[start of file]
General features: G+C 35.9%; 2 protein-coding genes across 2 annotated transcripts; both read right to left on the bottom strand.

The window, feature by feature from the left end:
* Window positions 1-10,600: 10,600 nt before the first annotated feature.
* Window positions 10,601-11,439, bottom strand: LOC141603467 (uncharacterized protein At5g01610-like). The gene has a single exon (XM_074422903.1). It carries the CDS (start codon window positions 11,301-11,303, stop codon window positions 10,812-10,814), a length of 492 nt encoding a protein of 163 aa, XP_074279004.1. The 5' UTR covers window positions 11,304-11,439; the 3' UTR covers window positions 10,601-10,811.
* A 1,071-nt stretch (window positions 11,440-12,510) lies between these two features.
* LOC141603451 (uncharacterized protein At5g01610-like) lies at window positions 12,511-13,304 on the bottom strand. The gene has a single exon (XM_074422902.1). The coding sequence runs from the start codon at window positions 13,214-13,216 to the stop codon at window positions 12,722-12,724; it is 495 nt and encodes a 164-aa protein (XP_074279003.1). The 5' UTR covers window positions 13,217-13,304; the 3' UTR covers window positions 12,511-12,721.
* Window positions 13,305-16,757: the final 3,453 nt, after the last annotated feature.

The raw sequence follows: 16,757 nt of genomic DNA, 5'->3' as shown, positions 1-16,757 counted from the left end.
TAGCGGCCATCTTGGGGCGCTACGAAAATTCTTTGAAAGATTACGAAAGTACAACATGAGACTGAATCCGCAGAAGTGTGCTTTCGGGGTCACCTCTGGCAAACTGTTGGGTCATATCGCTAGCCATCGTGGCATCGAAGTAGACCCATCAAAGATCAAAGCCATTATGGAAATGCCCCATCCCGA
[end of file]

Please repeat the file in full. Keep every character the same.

General features: G+C 35.9%; 2 protein-coding genes across 2 annotated transcripts; both read right to left on the bottom strand.

The window, feature by feature from the left end:
* Window positions 1-10,600: 10,600 nt before the first annotated feature.
* Window positions 10,601-11,439, bottom strand: LOC141603467 (uncharacterized protein At5g01610-like). The gene has a single exon (XM_074422903.1). It carries the CDS (start codon window positions 11,301-11,303, stop codon window positions 10,812-10,814), a length of 492 nt encoding a protein of 163 aa, XP_074279004.1. The 5' UTR covers window positions 11,304-11,439; the 3' UTR covers window positions 10,601-10,811.
* A 1,071-nt stretch (window positions 11,440-12,510) lies between these two features.
* LOC141603451 (uncharacterized protein At5g01610-like) lies at window positions 12,511-13,304 on the bottom strand. The gene has a single exon (XM_074422902.1). The coding sequence runs from the start codon at window positions 13,214-13,216 to the stop codon at window positions 12,722-12,724; it is 495 nt and encodes a 164-aa protein (XP_074279003.1). The 5' UTR covers window positions 13,217-13,304; the 3' UTR covers window positions 12,511-12,721.
* Window positions 13,305-16,757: the final 3,453 nt, after the last annotated feature.

The raw sequence follows: 16,757 nt of genomic DNA, 5'->3' as shown, positions 1-16,757 counted from the left end.
TAGCGGCCATCTTGGGGCGCTACGAAAATTCTTTGAAAGATTACGAAAGTACAACATGAGACTGAATCCGCAGAAGTGTGCTTTCGGGGTCACCTCTGGCAAACTGTTGGGTCATATCGCTAGCCATCGTGGCATCGAAGTAGACCCATCAAAGATCAAAGCCATTATGGAAATGCCCCATCCCGA